This is one series that I recommend to anybody – ANYBODY – who tells me that he or she is a lover of mysteries. I was sorry that One Was a Soldier didn’t come out in 2010, but I’m always willing to wait longer to read something that the author feels more strongly about. Off to preorder it now, but while I’m waiting for April to get here, I’m going to reread the series from the beginning. Joy!

  64. Isabel Cooper
    Feb 11, 2011 @ 15:15:06

    Infidelity also doesn’t bug me nearly as much as other tropes–*cannot* deal with overly innocent or traumatized heroines, for example–and I don’t think saying what pushes your Will Not Finish buttons is necessarily slamming another author. I don’t mind books where children die–I’ve read IT about thirteen times–but I don’t want to read about pregnancy plot. That doesn’t mean there aren’t good books featuring pregnancy out there, it just means that it’s a squick for me.

    I probably wouldn’t approach these books like I do romance novels. RL, I’m pretty cynical/casual/blase about infidelity and its causes, but I want the fantasy in my romance fiction: either blissful monogamy or cheerfully open relationships, please and thank you. ;) I really like small-town novels, though, and I like novels with clergy as heroes, so I’ll pick this up. (Weirdly, the stumbling block for me is that I don’t usually read mysteries.)

  65. Patricia
    Feb 11, 2011 @ 15:24:09

    I voted for one since I do not like to start series in the middle

  66. Kristen
    Feb 11, 2011 @ 15:28:15

    I started reading these books based on the recommend of an online friend. She liked the series because she was very active in the Episcopal Church. I was drawn to the mystery. And because of that, because of the depth of the mysteries and the depth of all the characters, I was perhaps as blindsided by the romance between Clare and Russ as Clare and Russ were. Of course, now that I know about it, I see it all over In the Bleak Midwinter. But as a new reader, the very stunning realization that these two people had such a deep soul connection left me a little breathless. Reading the rest of the books has been like slowly peeling back layers of paint: tremendously hard work, sometimes frustrating and sometimes satisfying.

    I think of Clare as kind of a catalyst for Russ. She shakes up his feelings about himself (I hesitate to say that she shakes up his marriage simply because Russ does love Linda, but he recognizes that Clare knows him differently). She causes him to think differently about women in traditionally male positions of power. And, I think most profoundly, through her outsider’s eyes he begins to see his town anew. And for Clare, Russ is the one person in her life who is able to see beyond what she presents to the world. He doesn’t see her Army rank or her clerical collar, he just sees her. He recognizes that she is flawed and human, and he responds to her in kind.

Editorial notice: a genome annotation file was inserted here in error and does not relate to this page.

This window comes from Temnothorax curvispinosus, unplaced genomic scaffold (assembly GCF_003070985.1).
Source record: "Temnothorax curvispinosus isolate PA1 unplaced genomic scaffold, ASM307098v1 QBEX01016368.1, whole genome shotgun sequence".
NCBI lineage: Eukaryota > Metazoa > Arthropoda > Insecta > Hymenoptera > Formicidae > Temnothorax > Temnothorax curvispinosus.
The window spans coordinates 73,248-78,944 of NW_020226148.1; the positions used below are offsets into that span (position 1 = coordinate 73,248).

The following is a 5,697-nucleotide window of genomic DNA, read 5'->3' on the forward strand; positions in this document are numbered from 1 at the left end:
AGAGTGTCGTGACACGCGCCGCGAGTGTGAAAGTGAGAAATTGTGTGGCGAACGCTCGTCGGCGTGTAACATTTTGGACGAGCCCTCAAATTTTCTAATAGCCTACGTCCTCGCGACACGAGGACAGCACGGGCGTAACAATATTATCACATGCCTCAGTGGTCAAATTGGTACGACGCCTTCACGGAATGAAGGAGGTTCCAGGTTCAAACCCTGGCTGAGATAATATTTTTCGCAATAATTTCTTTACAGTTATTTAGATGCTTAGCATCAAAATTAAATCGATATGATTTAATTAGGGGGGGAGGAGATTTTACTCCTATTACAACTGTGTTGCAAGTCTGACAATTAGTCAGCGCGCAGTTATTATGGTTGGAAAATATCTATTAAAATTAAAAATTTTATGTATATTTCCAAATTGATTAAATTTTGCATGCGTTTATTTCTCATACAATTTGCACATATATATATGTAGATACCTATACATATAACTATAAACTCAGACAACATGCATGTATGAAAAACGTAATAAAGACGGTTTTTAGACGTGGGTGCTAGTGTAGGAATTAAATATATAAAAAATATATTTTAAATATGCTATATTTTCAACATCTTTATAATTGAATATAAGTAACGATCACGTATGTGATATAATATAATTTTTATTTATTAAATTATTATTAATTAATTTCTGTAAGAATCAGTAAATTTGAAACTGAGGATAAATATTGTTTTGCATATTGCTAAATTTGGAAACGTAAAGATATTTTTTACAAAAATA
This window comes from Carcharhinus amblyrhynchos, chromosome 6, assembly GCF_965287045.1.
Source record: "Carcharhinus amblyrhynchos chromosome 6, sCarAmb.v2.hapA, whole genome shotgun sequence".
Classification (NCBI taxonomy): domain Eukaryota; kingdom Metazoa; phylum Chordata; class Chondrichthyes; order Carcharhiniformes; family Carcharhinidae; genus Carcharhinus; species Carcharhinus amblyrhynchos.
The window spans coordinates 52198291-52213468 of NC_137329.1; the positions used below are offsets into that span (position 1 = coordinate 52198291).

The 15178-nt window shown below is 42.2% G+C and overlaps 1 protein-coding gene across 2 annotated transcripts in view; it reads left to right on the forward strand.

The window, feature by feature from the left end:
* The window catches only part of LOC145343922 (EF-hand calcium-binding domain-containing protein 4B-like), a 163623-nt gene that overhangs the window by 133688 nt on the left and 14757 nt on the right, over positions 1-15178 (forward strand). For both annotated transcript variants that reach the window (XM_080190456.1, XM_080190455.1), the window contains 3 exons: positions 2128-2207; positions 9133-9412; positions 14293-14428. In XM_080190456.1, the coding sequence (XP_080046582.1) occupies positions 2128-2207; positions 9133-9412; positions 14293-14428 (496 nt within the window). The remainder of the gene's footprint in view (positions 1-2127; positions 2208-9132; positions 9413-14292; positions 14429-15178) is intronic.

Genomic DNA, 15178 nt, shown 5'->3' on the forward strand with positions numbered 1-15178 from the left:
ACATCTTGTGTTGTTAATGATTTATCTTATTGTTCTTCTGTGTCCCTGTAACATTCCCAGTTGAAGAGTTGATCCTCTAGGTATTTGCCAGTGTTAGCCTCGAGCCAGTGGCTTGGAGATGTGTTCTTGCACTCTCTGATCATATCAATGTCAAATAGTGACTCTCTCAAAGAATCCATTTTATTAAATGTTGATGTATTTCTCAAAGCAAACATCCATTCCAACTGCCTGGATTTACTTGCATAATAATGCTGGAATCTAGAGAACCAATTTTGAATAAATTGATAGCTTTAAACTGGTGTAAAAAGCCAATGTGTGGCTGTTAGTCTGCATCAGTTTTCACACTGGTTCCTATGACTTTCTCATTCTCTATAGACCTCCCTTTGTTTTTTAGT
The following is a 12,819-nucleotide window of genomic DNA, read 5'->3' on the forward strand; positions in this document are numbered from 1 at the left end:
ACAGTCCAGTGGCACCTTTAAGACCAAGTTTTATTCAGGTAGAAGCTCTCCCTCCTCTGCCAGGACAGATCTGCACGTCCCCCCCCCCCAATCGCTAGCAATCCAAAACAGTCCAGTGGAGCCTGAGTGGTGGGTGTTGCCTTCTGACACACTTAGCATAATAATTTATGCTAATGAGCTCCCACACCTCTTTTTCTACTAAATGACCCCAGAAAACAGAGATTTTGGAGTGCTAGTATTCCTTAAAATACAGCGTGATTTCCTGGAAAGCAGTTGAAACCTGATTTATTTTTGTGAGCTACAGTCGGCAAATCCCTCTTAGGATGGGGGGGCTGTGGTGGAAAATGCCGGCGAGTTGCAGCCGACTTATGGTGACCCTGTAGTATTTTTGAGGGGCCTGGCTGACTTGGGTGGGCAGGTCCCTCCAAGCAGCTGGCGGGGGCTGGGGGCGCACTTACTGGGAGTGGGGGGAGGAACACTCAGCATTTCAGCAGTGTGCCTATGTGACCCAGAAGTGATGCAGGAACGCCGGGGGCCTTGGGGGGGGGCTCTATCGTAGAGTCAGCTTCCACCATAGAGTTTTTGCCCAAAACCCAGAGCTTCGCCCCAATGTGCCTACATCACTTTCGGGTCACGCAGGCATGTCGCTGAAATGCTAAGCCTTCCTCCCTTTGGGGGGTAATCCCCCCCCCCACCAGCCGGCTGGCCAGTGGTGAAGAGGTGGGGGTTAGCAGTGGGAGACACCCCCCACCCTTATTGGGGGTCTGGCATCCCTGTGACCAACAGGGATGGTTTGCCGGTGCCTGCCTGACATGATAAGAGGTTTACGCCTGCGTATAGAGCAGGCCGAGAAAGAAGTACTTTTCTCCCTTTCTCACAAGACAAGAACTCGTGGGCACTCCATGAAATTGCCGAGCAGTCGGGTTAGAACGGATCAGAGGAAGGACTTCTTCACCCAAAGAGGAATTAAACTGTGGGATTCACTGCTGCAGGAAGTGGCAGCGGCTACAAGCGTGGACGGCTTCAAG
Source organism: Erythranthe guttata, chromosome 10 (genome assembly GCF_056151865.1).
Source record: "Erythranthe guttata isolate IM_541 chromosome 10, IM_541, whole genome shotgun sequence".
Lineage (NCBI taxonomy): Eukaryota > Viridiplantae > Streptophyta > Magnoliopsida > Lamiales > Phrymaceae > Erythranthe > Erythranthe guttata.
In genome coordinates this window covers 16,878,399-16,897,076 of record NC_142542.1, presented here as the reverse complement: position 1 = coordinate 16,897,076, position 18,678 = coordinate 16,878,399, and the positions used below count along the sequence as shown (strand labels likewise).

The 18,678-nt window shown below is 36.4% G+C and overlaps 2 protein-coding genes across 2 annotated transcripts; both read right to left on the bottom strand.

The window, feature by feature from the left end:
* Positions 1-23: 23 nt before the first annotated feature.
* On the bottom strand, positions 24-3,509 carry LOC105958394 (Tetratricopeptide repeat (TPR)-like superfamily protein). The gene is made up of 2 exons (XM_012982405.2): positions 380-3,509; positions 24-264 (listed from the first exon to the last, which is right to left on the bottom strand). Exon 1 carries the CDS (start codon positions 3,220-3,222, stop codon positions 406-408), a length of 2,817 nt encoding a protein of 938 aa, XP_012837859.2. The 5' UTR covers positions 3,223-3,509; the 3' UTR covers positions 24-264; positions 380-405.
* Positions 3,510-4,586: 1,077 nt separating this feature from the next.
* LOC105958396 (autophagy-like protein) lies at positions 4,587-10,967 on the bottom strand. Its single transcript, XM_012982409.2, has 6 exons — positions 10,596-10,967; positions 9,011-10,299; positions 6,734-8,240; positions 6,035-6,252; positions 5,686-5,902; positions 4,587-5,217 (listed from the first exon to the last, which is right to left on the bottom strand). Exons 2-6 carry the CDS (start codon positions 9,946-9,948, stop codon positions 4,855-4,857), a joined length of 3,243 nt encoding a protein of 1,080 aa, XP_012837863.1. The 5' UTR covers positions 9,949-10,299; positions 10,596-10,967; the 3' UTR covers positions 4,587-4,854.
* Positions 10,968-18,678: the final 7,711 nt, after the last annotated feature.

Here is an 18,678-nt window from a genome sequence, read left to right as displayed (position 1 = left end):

Too often I read books where the characters, the setting, and the romance is too perfect. JSF’s books are, like all of us, human. They are deep and shallow, witty and biting, funny and heartbreaking. And her characters could be us, or our neighbors or friends. After all, to quote All Mortal Flesh: “It is a cliche to say that there are no secrets in a small town. It is also true.”

    Give away In the Bleak Midwinter. Let readers peel back the paint themselves.

  67. Anon
    Feb 11, 2011 @ 15:45:34

    “Anon, I agree. If some one has had a bruising personal experience with emotional adultery, he or she would not, I think be able to let go and enjoy my books.”

    I’ve honestly never had a “bruising personal experience with emotional adultery”. There are other reasons to be bothered by rooting for a relationship based on infidelity.

  68. Barbara
    Feb 11, 2011 @ 15:59:42

    I voted for book 1 – I have a thing about not starting a series from the start. It’s almost as bad as stepping on a sidewalk crack.

    I have pretty strong personal feelings about any sort of infidelity, but I’m willing to see where an author will take a story. I know how to close a book if I don’t like it – DNFs are rare for me, but I’ll make an exception for one that makes me personally uncomfortable.

  69. ruth
    Feb 11, 2011 @ 16:02:53

    Sold. I’m going to go download book 1. (So I voted for book 6) LOL

  70. Mary Beth
    Feb 11, 2011 @ 16:03:58

    I absolutely love this series. Everything about In the Bleak Midwinter was perfect for me. You really captured the ‘mood’ of winter in this book.

    If I were choosing where to start, it would definitely be with this first book in the series, for all the obvious reasons. Despite owning a kindle, I went back and bought Bleak Midwinter in hardcover because I knew it should be on my library shelves in tangible form!

    Please don’t enter me in this contest, I all ready own all of Julia’s stories. I am anticipating April for two reasons – the release of your book and spring.

    Kind Regards,
    Mary Beth

  71. Alison
    Feb 11, 2011 @ 16:09:07

    I voted for book 1 – I read the first two with the last free give away when they were mentioned by SBTB (who I don’t think had even read them at the time), and I don’t think the fact that they have been given away in the past, or even that they are currently available in paperback should influence your decision. The richness of the story, the subcharacters, the geographic location, are all drawn out bit by bit throughout the series. I re-read the entire series recently to get ready for April (which seems so far away!) Thank goodness there are a bunch of new releases that I’ve been waiting for occuring in March. That should keep me satisfied for a week. As far as a chance to win the ARC? Count me in. I’ll still be buying an e-copy when the book comes out in April.